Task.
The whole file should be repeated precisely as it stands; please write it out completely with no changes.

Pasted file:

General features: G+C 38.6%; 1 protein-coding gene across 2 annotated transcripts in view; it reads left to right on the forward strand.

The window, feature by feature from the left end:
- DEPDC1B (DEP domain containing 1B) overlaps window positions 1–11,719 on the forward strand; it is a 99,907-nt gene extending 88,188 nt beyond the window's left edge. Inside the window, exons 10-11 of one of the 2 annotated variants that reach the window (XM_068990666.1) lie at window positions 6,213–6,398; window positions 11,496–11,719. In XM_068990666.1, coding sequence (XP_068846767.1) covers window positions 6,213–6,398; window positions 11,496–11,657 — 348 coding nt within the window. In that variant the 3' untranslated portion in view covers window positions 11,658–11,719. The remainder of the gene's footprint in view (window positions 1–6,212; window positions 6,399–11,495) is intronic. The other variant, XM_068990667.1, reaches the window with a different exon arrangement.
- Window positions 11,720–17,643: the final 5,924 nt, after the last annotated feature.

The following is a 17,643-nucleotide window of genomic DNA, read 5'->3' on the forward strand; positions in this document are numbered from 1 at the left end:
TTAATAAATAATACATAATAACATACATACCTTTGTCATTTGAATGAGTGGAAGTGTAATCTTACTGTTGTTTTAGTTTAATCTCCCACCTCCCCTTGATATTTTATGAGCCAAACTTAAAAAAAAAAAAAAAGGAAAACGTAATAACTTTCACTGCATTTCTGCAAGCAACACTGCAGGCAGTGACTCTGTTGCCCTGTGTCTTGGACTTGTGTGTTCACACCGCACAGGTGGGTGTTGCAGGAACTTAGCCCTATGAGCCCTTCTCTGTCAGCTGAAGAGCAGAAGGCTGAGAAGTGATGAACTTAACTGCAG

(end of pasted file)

General features: G+C 38.6%; 1 protein-coding gene across 2 annotated transcripts in view; it reads left to right on the forward strand.

The window, feature by feature from the left end:
- DEPDC1B (DEP domain containing 1B) overlaps window positions 1–11,719 on the forward strand; it is a 99,907-nt gene extending 88,188 nt beyond the window's left edge. Inside the window, exons 10-11 of one of the 2 annotated variants that reach the window (XM_068990666.1) lie at window positions 6,213–6,398; window positions 11,496–11,719. In XM_068990666.1, coding sequence (XP_068846767.1) covers window positions 6,213–6,398; window positions 11,496–11,657 — 348 coding nt within the window. In that variant the 3' untranslated portion in view covers window positions 11,658–11,719. The remainder of the gene's footprint in view (window positions 1–6,212; window positions 6,399–11,495) is intronic. The other variant, XM_068990667.1, reaches the window with a different exon arrangement.
- Window positions 11,720–17,643: the final 5,924 nt, after the last annotated feature.

The following is a 17,643-nucleotide window of genomic DNA, read 5'->3' on the forward strand; positions in this document are numbered from 1 at the left end:
TTAATAAATAATACATAATAACATACATACCTTTGTCATTTGAATGAGTGGAAGTGTAATCTTACTGTTGTTTTAGTTTAATCTCCCACCTCCCCTTGATATTTTATGAGCCAAACTTAAAAAAAAAAAAAAAGGAAAACGTAATAACTTTCACTGCATTTCTGCAAGCAACACTGCAGGCAGTGACTCTGTTGCCCTGTGTCTTGGACTTGTGTGTTCACACCGCACAGGTGGGTGTTGCAGGAACTTAGCCCTATGAGCCCTTCTCTGTCAGCTGAAGAGCAGAAGGCTGAGAAGTGATGAACTTAACTGCAG